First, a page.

On Nov. 20, I traveled to Rome for a consistory of the College of Cardinals. It was a special event for me in more ways than one. Two of the 24 men named cardinals by Pope Benedict XVI are graduates of my institution, The Catholic University of America.
Most people know that the College of Cardinals elects the pope. But most do not know the origins of the college in a heated 11th-century dispute over the powers of church and state.
Although the church has always maintained the right to appoint the successors of Peter and the apostles, it has not always worked that way in practice. The temporal rulers of Christendom swiftly insinuated themselves into the process after the fall of the Roman Empire, creating constant church-state struggles and opportunities for simony and other forms of ecclesiastical abuse.
Church reformers sought to restore the integrity of the clergy and the church’s rightful power. They got their chance in 1056, when Henry III died and left the Holy Roman Empire to his 6-year-old son. Three years later, Pope Nicholas II created the College of Cardinals, wresting from the young emperor the right to choose the bishop of Rome.
Over the next 60 years, Pope Gregory VII and other reformers would challenge successive emperors — the young Henry IV, and then his son, Henry V — and eventually restore the church’s power over ecclesiastical appointments at every level.
This was a significant step toward Western ideas of limited government and religious freedom: limited government because it recognized that there were parts of our lives the government did not control, religious freedom because it acknowledged that the church and its affairs are one of these parts.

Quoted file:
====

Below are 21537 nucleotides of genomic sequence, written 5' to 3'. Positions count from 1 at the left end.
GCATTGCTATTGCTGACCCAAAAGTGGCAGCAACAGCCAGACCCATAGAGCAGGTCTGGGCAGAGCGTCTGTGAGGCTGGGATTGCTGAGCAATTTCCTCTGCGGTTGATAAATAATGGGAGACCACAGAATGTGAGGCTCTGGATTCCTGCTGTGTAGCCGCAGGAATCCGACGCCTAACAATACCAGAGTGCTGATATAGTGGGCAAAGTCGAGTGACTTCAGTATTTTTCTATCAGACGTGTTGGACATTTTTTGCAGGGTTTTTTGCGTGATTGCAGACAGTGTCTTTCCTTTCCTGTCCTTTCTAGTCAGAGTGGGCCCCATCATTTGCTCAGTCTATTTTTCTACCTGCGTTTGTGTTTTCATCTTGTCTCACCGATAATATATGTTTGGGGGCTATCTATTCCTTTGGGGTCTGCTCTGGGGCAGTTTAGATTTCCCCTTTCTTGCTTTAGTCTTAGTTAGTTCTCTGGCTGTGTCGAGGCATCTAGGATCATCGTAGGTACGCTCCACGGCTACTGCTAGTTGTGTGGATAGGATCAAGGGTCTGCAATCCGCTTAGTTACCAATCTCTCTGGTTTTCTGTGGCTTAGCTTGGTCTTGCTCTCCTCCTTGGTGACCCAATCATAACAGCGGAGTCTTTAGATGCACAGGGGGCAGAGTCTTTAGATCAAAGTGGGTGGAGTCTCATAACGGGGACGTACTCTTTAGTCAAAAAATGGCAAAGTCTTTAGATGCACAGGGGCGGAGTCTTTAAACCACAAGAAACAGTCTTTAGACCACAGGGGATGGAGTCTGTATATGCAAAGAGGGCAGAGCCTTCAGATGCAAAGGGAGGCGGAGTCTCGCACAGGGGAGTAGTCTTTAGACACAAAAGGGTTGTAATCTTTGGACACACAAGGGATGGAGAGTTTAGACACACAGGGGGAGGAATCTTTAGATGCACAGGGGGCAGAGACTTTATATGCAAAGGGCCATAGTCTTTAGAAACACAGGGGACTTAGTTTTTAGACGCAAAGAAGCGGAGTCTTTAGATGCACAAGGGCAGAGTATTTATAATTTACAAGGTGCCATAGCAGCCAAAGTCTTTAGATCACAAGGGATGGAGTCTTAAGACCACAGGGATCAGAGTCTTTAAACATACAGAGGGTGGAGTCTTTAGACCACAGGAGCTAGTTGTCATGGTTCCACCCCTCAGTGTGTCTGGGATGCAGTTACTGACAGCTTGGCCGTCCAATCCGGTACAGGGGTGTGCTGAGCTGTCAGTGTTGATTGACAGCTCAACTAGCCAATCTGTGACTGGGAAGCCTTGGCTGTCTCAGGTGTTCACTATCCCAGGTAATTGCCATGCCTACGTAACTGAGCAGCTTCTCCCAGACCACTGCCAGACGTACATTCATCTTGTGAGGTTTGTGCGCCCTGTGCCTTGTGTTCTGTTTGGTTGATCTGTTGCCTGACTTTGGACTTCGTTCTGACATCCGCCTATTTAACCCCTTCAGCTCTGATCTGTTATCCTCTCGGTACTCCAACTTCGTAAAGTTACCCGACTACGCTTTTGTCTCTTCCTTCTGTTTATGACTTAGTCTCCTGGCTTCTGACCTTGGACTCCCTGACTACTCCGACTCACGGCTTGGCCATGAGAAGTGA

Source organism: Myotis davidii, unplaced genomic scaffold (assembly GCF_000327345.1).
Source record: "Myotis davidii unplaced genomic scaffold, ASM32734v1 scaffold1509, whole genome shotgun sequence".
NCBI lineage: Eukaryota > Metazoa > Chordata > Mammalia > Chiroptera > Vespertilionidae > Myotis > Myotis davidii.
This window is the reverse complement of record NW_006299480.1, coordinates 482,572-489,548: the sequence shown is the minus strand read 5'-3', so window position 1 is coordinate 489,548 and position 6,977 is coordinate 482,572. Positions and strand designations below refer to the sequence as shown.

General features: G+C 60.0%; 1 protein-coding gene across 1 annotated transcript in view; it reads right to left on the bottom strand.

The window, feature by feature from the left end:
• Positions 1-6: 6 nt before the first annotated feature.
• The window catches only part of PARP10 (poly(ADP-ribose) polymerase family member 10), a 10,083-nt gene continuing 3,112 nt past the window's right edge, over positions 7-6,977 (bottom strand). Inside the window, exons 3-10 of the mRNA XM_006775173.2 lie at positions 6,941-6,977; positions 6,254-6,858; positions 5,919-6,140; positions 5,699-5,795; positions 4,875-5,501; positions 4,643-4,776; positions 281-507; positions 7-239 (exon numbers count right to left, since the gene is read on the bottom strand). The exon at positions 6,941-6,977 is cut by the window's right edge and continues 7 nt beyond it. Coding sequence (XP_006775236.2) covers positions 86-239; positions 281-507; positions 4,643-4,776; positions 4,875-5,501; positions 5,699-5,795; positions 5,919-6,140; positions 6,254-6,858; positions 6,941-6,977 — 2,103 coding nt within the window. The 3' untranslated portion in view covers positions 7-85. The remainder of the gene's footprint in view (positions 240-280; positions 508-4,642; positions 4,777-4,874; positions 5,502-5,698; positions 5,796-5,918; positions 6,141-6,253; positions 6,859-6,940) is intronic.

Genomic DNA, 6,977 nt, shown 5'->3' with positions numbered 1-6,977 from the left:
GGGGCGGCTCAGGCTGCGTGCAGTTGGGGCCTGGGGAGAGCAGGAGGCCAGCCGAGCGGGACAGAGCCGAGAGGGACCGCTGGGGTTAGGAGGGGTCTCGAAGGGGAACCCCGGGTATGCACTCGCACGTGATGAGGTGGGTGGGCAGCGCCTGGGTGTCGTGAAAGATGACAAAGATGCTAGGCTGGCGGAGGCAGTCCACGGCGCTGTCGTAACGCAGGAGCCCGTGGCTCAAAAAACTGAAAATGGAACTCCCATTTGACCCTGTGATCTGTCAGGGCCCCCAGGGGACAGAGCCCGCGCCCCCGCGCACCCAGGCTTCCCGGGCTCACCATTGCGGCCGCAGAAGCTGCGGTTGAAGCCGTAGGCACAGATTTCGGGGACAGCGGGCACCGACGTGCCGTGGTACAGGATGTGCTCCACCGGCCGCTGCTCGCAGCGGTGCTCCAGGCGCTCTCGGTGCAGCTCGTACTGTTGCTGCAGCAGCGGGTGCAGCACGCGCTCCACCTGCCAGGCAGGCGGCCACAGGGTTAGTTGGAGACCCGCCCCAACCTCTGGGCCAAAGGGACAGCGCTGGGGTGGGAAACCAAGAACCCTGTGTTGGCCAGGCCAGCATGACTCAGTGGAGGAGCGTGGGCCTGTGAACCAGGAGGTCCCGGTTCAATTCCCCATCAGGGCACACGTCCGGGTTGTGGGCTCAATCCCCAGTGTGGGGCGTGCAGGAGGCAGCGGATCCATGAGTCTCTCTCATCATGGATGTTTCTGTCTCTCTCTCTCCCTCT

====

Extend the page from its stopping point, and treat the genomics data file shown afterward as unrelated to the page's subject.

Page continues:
These ideas were incorporated in the Establishment Clause of the U.S. Constitution. The popular press often misreads the clause as a directive to keep the churches out of civic affairs. But for many of the framers, it meant nearly the opposite — keeping the state out of church affairs.
Not every part of the world has enjoyed this development in human thinking, as the pope reminded us on Christmas Day, when he brought up the controversial subject of the church in China: “May the birth of the Savior strengthen the spirit of faith, patience and courage of the faithful of the church in mainland China,” he said, “that they may not lose heart through the limitations imposed on their freedom of religion and conscience but, persevering in fidelity to Christ and his church, may keep alive the flame of hope.”
The Chinese regime’s interference in the practice of the faith has been a continuing source of friction, but the pope was referring specifically to a recent event. On Nov. 20, the same day the pope elevated the new cardinals in Rome, the Chinese government (its president is Hu Jintao) conducted the ordination of Father Joseph Guo Jincai as bishop of Chengde without a pontifical mandate.
It also pressured a number of Chinese bishops to participate in the ordination, even though consecration without a pontifical mandate violates canon law and carries a penalty of automatic excommunication.
This is a new face on a very old problem, and it serves as a reminder that our duty to God is more important than even the obligations of citizenship.
James Madison, the author of our First Amendment, would have agreed. In his “Memorial and Remonstrance Against Religious Assessments,” he previewed for us the true meaning of the First Amendment: “It is the duty of every man to render to the creator such homage and such only as he believes to be acceptable to him. This duty is precedent, both in order of time and in degree of obligation, to the claims of civil society.”
John Garvey is the president of The Catholic University of America in Washington.